The reverse osmosis and ultrafiltration devices 13 and 12 are equipped with filtration membranes in which the micropores are sized according to the predetermined cut-off of the molecular weight size in the streams 15 and 17. The predetermined molecular size is in the range of 1000 to 5000 Daltons but may be more variable as desired.

The membranes of the reverse osmosis device and the ultrafiltration device 13, 12 may be operated in different ways, such as for example continuous flow or intermittent flow, to increase the flux rate. The temperature of the filtrate undergoing the separation step may be in the range from room temperature to 100 ° C., depending on the operating condition of the membrane. The working pressure can be changed to adjust the flux rate depending on the membrane requirements.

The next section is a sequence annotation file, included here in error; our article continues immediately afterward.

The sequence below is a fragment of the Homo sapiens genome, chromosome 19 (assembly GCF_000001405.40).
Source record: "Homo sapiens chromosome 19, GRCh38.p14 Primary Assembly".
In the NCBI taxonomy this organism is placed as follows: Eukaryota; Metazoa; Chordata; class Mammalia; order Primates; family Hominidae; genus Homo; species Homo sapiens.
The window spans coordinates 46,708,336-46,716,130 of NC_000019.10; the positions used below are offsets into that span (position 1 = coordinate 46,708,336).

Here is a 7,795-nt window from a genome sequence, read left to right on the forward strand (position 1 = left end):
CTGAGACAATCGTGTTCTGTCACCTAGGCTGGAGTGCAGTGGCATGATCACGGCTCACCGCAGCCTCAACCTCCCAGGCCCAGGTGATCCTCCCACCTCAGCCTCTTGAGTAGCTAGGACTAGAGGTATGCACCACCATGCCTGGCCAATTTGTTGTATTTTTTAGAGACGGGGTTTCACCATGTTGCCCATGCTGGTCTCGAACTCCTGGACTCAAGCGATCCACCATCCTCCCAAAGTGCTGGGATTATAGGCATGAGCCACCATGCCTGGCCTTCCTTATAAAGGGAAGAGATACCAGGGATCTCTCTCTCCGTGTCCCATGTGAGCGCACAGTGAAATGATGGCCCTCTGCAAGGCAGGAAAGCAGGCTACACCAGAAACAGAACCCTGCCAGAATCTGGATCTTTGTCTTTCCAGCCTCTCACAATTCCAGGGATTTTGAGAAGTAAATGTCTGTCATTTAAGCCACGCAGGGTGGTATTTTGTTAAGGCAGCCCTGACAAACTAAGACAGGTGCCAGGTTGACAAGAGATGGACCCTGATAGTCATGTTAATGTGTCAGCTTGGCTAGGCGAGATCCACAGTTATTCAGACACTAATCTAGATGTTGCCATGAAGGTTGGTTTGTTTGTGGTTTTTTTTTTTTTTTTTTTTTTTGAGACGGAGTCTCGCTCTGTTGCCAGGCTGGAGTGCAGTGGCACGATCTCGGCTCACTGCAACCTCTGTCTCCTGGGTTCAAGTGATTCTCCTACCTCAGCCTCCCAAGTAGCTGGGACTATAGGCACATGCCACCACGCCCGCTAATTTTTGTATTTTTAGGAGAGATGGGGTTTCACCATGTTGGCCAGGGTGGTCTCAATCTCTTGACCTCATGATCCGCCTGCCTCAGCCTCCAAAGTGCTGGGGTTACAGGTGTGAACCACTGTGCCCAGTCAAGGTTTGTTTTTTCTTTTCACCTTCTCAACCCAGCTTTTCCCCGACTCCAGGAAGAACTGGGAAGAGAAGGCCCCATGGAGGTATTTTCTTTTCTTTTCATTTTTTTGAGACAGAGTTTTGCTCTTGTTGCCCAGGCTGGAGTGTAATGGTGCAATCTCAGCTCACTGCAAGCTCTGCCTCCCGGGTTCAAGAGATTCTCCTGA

Desired proanthocyanidins are passed through concentrate 14 together with dissolved compounds of similar size. Proanthocyanidins are recovered from the concentrate 14 by removing water by one of several methods in the vessel 16. The method includes an evaporation method; Crystallization method; Lyophilization; Vacuum drying method; And combinations of the above methods. In small scale manufacturing processes, lyophilization methods have been found to be optimal. However, in a large scale process, the recovery method of drying after reverse osmosis method is preferable. Most preferred are membranes having a concentration factor of 2-5 (min). The product produced is brown crystalline flakes containing the desired proanthocyanidins.

The following compounds are collected in concentrate 14 and have been found to include phenolic compounds in the molecular weight or other molecular weight ranges of the flavonoid range: (+)-catechin, (+)-gallocatechin, (+)-dihydro Quercetin (taxoxylin), quercetin, myricetin, 3,5-dihydroxystilbene (pinosylbin), 3,5,3, '4'-tetrahydroxystilbene (astringenine), 3, 5,3 ', 4'-tetrahydroxystilben-4'-β-glucoside (astringenin-4'-β-glucoside), and procyanidins B1, B3, B6 and C2.